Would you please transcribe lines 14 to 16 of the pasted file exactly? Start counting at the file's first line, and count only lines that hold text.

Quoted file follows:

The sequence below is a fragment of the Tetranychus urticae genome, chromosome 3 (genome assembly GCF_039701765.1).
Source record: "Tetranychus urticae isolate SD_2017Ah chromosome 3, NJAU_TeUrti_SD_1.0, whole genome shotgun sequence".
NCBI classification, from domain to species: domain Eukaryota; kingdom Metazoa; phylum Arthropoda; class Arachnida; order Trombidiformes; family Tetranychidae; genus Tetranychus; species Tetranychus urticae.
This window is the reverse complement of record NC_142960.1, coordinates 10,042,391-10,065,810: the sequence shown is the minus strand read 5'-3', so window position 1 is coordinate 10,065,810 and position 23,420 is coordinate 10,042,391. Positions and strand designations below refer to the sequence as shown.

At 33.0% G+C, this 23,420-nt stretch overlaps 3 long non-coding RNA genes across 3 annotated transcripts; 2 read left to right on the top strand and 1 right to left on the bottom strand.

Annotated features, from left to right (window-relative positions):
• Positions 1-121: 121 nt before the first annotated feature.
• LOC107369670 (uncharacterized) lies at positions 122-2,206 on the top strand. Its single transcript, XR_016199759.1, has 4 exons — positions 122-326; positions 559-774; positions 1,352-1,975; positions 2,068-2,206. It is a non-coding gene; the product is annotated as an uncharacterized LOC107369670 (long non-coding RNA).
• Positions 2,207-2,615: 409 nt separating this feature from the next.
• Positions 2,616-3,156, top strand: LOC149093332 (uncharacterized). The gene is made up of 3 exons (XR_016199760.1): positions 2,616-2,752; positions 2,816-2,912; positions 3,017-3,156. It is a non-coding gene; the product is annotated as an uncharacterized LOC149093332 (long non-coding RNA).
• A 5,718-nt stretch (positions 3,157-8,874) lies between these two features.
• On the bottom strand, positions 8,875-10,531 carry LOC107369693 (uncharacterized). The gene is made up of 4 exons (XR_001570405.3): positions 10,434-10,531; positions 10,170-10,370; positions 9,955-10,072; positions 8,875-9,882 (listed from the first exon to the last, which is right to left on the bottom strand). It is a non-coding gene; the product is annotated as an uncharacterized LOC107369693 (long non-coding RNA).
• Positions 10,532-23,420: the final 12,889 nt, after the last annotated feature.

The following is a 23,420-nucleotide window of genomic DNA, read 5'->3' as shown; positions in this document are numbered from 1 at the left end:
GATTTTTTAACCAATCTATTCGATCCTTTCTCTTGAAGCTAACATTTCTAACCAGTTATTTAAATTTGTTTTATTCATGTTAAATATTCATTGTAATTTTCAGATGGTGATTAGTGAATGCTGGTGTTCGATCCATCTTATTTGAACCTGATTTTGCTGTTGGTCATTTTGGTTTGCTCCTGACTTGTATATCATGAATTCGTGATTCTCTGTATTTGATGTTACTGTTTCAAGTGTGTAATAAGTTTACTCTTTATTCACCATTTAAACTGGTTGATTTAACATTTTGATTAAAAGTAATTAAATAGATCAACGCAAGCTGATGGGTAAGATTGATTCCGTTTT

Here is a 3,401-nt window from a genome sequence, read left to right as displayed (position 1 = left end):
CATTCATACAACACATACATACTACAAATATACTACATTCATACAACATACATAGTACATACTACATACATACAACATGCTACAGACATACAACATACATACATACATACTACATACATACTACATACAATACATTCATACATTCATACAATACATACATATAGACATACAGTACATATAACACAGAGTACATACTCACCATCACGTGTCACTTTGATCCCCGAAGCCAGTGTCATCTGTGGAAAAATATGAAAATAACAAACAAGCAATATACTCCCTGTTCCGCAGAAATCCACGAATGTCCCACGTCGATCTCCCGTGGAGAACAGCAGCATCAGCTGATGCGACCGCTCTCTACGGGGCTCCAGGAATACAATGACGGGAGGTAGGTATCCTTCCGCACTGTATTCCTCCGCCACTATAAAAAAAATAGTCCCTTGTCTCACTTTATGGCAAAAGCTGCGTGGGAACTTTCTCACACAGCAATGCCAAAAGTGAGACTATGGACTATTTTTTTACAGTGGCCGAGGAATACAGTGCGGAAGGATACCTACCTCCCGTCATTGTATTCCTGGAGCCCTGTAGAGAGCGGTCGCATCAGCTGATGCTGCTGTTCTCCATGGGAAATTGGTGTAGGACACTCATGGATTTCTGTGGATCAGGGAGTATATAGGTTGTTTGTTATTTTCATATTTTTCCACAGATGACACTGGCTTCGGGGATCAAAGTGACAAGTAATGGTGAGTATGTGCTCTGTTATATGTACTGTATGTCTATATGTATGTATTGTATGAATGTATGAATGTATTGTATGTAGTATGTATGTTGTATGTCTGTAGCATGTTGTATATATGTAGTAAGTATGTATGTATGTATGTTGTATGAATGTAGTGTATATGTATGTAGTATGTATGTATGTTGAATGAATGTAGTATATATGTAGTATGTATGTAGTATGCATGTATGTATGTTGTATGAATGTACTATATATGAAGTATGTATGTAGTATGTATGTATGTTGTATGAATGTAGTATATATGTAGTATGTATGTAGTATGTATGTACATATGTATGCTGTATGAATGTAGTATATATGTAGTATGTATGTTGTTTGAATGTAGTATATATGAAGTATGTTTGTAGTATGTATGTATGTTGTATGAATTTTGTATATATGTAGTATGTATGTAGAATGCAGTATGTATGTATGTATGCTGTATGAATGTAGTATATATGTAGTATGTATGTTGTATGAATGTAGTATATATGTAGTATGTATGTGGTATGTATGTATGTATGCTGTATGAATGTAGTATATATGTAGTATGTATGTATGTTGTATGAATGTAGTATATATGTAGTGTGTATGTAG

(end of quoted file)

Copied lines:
The following is a 23,420-nucleotide window of genomic DNA, read 5'->3' as shown; positions in this document are numbered from 1 at the left end:
GATTTTTTAACCAATCTATTCGATCCTTTCTCTTGAAGCTAACATTTCTAACCAGTTATTTAAATTTGTTTTATTCATGTTAAATATTCATTGTAATTTTCAGATGGTGATTAGTGAATGCTGGTGTTCGATCCATCTTATTTGAACCTGATTTTGCTGTTGGTCATTTTGGTTTGCTCCTGACTTGTATATCATGAATTCGTGATTCTCTGTATTTGATGTTACTGTTTCAAGTGTGTAATAAGTTTACTCTTTATTCACCATTTAAACTGGTTGATTTAACATTTTGATTAAAAGTAATTAAATAGATCAACGCAAGCTGATGGGTAAGATTGATTCCGTTTT

Here is a 3,401-nt window from a genome sequence, read left to right as displayed (position 1 = left end):